Calista Roy's Adaptation Model Theory

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Calista Roy's Adaptation Model Theory

Calista Roy's Adaptation Model Theory

The nursing practice must be based on nursing theories. This is what makes the nursing discipline a profession. The nursing theories provide direction and guidance for structuring professional nursing practice, education, and research. It also differentiates the focus of nursing from other professions. They serve to guide assessment, intervention, and evaluation of nursing care. They provide a rationale for collecting reliable and valid data about the health status of clients, which are essential for effective decision making and implementation. They help to establish criteria to measure the quality of nursing care. They help build a common nursing terminology to use in communicating with other health professionals. Finally, nursing theories enhance the autonomy of nursing by defining its own independent functions.

n nursing research, nursing theories offer a framework for generating knowledge and new ideas. They assist in discovering knowledge gaps in the specific field of study. Finally, they offer a systematic approach to identify questions for study, select variables, interpret findings, and validate nursing interventions.

To understand nursing theories, a theory, concept, conceptual frameworks, and conceptual model must first be defined. A theory is a supposition or system of ideas that is proposed to explain a given phenomena. Concepts are the building blocks of theory, are abstract ideas or mental images of phenomena. A conceptual framework is a group of related concepts. It provides an overall view or orientation to focus thoughts. A conceptual model is a graphic illustration or diagram of a conceptual framework.

Nursing has four basic concepts, called metaparadigms. You can call this conceptual framework of nursing theories in general since a metaparadigm consists of a group of related concepts. The four metaparadigms of nursing are person or client, environment, health, and nursing. A person or client is the recipient of nursing care. Environment is the internal or external surroundings that affect the client. Health is the degree of wellness or well-being that the client experiences.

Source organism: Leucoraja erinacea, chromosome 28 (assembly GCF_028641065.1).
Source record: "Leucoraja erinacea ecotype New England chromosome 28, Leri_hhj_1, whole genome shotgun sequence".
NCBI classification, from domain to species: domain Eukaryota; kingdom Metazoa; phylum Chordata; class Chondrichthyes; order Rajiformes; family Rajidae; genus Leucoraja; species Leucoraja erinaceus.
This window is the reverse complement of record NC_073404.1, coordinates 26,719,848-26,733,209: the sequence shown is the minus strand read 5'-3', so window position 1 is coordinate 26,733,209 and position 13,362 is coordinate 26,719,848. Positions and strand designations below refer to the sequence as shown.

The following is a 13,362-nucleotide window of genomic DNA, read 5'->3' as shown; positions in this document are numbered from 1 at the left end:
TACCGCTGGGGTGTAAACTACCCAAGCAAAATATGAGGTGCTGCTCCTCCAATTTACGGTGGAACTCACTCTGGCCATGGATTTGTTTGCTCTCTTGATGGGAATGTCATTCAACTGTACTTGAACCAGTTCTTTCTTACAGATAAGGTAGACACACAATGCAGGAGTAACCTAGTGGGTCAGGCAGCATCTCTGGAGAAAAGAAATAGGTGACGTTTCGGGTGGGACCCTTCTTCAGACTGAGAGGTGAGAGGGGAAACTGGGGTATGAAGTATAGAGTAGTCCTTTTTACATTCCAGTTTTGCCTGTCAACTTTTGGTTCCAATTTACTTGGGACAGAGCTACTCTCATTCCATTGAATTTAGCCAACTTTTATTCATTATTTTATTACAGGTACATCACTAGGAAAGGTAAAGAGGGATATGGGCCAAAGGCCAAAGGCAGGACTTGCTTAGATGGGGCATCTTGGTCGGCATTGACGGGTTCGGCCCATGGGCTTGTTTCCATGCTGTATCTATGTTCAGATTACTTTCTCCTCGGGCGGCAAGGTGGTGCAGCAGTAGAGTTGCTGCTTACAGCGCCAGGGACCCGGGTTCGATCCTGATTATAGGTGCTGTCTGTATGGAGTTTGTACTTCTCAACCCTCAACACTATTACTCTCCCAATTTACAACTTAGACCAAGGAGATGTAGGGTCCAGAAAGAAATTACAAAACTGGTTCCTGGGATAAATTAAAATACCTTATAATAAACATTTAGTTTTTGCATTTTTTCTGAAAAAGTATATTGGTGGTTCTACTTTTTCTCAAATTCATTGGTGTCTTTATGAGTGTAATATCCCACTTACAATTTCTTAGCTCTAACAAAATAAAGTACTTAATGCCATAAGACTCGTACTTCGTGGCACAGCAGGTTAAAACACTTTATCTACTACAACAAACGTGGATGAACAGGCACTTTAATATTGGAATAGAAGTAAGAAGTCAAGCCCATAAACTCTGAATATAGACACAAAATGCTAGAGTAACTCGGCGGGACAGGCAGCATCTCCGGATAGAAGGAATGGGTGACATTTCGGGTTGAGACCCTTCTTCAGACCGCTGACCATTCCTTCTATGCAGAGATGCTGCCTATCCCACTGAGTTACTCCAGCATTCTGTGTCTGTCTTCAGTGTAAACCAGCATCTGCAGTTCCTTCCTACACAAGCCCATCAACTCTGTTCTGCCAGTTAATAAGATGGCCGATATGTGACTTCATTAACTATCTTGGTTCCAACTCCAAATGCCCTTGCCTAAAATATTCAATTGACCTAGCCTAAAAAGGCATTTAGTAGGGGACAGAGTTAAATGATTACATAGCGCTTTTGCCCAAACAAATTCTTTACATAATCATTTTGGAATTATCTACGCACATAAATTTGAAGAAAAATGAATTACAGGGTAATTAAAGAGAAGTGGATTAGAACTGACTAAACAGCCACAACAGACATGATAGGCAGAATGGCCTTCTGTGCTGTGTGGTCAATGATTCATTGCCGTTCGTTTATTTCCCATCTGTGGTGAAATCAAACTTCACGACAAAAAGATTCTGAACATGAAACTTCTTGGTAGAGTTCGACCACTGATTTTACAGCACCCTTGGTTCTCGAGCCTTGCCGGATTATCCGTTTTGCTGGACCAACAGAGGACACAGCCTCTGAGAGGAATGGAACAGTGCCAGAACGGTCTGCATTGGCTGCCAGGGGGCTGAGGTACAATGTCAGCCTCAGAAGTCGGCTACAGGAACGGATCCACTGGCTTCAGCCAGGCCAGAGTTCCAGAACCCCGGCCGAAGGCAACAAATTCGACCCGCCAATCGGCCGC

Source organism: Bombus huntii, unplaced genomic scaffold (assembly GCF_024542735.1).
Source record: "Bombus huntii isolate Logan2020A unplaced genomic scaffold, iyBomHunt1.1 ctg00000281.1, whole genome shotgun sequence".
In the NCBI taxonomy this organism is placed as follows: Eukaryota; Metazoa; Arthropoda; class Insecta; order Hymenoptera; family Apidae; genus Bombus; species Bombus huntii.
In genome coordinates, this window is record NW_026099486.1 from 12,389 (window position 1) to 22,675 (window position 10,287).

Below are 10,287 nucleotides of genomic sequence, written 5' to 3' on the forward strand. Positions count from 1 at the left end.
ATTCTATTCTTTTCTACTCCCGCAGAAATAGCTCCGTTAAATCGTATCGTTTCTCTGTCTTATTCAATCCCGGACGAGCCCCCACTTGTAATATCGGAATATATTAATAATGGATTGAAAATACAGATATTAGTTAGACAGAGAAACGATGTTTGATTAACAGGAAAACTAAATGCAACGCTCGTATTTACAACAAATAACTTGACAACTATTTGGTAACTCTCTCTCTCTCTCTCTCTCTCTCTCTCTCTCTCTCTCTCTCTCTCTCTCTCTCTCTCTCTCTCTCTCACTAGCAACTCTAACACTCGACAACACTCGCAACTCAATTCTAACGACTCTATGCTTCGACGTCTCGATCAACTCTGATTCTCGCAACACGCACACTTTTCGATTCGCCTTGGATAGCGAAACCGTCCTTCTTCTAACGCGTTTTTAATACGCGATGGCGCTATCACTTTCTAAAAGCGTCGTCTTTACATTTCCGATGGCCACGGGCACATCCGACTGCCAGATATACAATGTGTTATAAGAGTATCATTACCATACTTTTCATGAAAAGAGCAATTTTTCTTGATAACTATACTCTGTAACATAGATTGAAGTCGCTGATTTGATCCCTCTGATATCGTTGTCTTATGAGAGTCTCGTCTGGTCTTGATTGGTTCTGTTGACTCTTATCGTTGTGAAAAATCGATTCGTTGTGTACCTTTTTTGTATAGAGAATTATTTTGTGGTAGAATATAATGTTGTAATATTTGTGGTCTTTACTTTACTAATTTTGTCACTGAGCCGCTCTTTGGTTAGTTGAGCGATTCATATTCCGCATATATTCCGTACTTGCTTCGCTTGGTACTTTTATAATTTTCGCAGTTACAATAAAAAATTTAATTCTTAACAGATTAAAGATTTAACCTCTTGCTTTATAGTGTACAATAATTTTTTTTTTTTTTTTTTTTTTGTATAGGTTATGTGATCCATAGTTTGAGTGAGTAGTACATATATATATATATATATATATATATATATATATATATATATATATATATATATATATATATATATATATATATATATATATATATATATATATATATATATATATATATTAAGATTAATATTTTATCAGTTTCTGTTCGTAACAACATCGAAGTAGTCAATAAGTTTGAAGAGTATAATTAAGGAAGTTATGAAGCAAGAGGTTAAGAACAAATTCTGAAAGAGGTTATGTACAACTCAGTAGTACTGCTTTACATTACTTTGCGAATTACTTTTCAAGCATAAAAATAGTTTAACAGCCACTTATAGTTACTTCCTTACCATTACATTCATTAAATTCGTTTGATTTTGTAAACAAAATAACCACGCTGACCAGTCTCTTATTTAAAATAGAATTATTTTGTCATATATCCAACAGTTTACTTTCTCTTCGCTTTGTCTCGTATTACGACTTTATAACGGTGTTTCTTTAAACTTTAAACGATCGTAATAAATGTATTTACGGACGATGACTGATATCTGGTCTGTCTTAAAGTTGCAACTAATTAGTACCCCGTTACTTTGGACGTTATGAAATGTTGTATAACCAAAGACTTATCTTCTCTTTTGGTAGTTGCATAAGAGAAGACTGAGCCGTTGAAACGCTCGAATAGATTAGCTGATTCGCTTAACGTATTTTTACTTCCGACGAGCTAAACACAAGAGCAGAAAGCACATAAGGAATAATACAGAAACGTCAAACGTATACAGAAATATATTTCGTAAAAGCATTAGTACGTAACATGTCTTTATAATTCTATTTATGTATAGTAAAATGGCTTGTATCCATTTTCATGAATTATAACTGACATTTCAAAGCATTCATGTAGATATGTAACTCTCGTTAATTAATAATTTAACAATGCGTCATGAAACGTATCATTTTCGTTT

Martha E. Rogers developed the Science of Unitary Human Beings as nursing's unique body of knowledge. Human beings and their environments are infinite energy fields in continuous motion. They produce patterns and are unitary. Rogers' three principles are the principles of resonancy (continuous change from lower to higher frequency), helicy (increasing diversity), and integrality (continuous process of the human and environmental fields). Roger states that humans are dynamic energy fields in continuous exchange with environmental fields, both of which are infinite. Nurses trained in noncontact therapeutic touch claim they can assess and feel the energy field and manipulate it to enhance the healing process of people who are ill or injured. This nursing theory can be utilized in the nursing practice in many ways. For example, just being present most of the time in the room of a patient may help them recover quicker because of the energy transferred from the nurse to the patient. To utilize this in the nursing practice, the nurse would realize that visitors may help the patient recover ...
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